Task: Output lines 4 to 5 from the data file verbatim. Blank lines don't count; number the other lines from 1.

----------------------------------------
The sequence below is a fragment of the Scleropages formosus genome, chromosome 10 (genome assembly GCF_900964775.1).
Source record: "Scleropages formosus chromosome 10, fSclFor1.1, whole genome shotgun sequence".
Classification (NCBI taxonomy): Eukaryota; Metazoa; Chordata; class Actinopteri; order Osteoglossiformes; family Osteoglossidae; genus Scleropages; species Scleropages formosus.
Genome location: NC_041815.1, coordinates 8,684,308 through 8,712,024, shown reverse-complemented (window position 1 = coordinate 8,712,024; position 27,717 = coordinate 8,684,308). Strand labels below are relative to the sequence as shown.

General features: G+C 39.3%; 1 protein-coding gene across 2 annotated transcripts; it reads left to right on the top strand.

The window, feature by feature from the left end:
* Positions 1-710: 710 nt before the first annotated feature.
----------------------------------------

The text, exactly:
Genome location: NC_041815.1, coordinates 8,684,308 through 8,712,024, shown reverse-complemented (window position 1 = coordinate 8,712,024; position 27,717 = coordinate 8,684,308). Strand labels below are relative to the sequence as shown.

General features: G+C 39.3%; 1 protein-coding gene across 2 annotated transcripts; it reads left to right on the top strand.